Yesterday's reopening announcements from Wales’ First Minister have been welcomed by the Welsh Independent Restaurant Collective (WIRC) – a group representing more than 400 Welsh hospitality member businesses who have been lobbying for a roadmap to viable trading with a #wereinthedarkmark social media campaign.
But the WIRC “continues to press for certainty and support” at a time when there is no longer any funding in place to support them while they remain closed, and when Wales continues to lag the rest of the UK in re-opening.
The WIRC was set up in May 2020 to address the challenges of the Covid lockdown for independent restaurants, cafes, pubs and bars across Wales. It has been influential in carrying the case for hospitality to Welsh Government over the past year, speaking on behalf of what are often very small, family-run businesses who might not normally have a voice.
Wales’ First Minister today announced that hospitality venues may open outside from 26th April, as long as health conditions allow. But according to recent member surveys conducted by the WIRC, 60% of Welsh independent venues will be unable to open due to the lack of outside space.
Indoor hospitality was outlined for late May, but it is likely that this will still be under strict restrictions – which constrain businesses’ ability to trade profitably. More certainty over conditions would have allowed business to give jobs to those who need them, begin ordering stock and to get the wheels of the economy turning.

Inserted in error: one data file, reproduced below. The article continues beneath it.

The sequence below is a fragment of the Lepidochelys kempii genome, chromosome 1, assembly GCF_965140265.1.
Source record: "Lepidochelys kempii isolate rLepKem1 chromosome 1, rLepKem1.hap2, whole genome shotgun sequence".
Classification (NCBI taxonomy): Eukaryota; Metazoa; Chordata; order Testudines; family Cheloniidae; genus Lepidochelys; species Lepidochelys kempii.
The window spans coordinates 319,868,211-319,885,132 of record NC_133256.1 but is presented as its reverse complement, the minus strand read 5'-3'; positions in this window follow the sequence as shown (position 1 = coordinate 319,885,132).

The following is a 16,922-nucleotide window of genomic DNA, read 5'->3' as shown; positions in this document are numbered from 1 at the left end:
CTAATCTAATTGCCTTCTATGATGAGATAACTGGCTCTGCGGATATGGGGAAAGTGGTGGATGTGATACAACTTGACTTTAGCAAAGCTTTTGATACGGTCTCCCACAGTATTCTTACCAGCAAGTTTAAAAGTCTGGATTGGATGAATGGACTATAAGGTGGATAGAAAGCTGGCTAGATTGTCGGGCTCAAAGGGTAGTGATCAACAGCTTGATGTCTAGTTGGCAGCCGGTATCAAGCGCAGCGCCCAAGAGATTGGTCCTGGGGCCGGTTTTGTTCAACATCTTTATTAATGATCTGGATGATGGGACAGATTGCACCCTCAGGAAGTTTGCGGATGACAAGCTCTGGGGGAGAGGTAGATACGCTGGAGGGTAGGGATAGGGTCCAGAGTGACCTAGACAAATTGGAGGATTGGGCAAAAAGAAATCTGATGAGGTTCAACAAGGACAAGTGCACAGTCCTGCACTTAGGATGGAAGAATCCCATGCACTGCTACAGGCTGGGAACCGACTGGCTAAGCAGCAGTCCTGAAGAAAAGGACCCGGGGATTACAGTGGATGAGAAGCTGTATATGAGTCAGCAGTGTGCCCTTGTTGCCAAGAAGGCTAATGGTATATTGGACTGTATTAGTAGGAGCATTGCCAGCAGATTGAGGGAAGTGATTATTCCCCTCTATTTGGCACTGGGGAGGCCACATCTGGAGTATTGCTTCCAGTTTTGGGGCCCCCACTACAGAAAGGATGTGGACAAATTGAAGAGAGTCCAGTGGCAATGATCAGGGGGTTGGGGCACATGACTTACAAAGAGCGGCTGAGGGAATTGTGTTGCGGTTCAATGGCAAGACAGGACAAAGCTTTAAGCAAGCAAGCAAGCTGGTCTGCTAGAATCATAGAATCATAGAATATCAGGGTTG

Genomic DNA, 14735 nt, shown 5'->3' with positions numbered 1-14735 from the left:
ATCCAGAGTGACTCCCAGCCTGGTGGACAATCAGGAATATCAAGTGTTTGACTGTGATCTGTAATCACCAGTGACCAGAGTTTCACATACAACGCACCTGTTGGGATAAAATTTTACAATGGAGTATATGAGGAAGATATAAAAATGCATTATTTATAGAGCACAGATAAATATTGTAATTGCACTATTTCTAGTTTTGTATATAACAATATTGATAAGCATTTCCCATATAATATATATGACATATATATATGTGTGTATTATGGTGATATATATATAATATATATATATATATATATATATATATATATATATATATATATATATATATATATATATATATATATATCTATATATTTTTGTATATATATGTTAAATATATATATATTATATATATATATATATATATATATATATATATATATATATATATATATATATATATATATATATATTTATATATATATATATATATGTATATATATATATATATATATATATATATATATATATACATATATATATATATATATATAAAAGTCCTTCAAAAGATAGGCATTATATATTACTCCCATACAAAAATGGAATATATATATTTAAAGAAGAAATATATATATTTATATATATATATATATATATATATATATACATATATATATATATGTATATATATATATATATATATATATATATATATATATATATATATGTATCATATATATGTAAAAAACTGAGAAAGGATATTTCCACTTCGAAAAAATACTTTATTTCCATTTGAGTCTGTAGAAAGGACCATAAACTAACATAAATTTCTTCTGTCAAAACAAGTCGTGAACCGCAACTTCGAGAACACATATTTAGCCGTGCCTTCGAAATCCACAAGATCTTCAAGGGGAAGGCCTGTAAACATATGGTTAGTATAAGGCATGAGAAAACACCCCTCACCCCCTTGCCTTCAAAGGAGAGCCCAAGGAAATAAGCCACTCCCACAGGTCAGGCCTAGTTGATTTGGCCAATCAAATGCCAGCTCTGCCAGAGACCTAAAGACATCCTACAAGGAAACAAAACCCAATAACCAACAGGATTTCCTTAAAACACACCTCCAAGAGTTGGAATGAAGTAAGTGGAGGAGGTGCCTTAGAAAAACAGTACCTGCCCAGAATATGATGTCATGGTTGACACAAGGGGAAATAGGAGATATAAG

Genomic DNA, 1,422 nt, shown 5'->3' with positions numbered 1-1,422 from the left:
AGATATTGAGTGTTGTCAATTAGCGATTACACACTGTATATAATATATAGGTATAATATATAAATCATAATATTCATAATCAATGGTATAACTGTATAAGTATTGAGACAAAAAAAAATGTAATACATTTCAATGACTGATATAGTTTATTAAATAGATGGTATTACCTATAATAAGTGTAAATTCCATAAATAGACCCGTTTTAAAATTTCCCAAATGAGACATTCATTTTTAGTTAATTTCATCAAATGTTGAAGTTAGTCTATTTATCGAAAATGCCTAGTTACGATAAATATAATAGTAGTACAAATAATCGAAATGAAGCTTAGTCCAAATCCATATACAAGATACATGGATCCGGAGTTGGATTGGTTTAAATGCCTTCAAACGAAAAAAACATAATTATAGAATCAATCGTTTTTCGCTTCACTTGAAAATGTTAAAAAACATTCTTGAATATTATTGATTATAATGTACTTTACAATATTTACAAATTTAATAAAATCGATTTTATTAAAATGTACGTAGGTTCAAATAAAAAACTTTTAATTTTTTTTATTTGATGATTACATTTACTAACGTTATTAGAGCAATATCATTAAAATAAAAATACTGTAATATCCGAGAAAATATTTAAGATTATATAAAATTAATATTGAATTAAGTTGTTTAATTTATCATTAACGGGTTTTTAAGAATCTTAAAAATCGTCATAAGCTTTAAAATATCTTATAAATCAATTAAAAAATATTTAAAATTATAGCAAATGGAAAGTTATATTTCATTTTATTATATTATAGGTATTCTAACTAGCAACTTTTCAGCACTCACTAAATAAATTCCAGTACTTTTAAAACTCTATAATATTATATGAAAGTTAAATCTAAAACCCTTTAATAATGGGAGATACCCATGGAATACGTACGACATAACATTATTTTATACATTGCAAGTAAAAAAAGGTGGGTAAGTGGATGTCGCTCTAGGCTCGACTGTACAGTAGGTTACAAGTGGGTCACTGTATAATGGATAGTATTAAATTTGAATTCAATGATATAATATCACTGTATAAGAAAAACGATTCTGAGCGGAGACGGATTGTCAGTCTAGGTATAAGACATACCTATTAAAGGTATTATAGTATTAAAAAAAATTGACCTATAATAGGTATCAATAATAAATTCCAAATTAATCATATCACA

Assuming a viable opening at the end of May, hospitality businesses in Wales will have been effectively closed for 46 weeks out of 61 weeks. WIRC warns that without direct funding from the Government, these hospitality businesses will simply go out of business.
In spite of repeated Government attempts to change the narrative by insisting it was intended to cover costs until mid-May, businesses’ most recent support was originally designed to cover some costs until 31 March.
As it is, businesses will now see no funding to support them over April and May while they remain effectively closed, at a time when competitors in England and Scotland are able to access “restart grants” of up to £18,000.
Simon Wright, owner of Wright’s Food Emporium said “Welsh Government decided to exclude businesses with less than 10 employees from the latest major round of funding. That is frankly most of the independent restaurants, cafes and pubs in Wales. And for them to go into the election saying that any further funding will have to wait for the next administration is not far short of negligent. Government makes the decision to keep us closed: it must also make the decision to fund us.”
Natalie Isaac, of the 44 Group in Cardiff, commented, “It’s good that we will begin to see some hospitality opening. But many of us have virtually no outdoor space and will only be able to open when we can open inside as well. Where we operate here in Cardiff, I know that regulated space such as ours can play a huge part in making sure that the re-opening of society is done in a controlled and well-managed way.”
Edmund Inkin, owner of the Felin Fach Griffin near Brecon, commented, “On Sunday, the First Minister told Andrew Marr he would today be ‘giving the sector the certainty that it is looking for’. From our side of the fence, this is not the certainty we need to recruit staff at a time when our English competitors are preparing to re-open. And it is certainly not the certainty people need in terms of funding over what is likely to be 8 or 9 weeks of further closure”.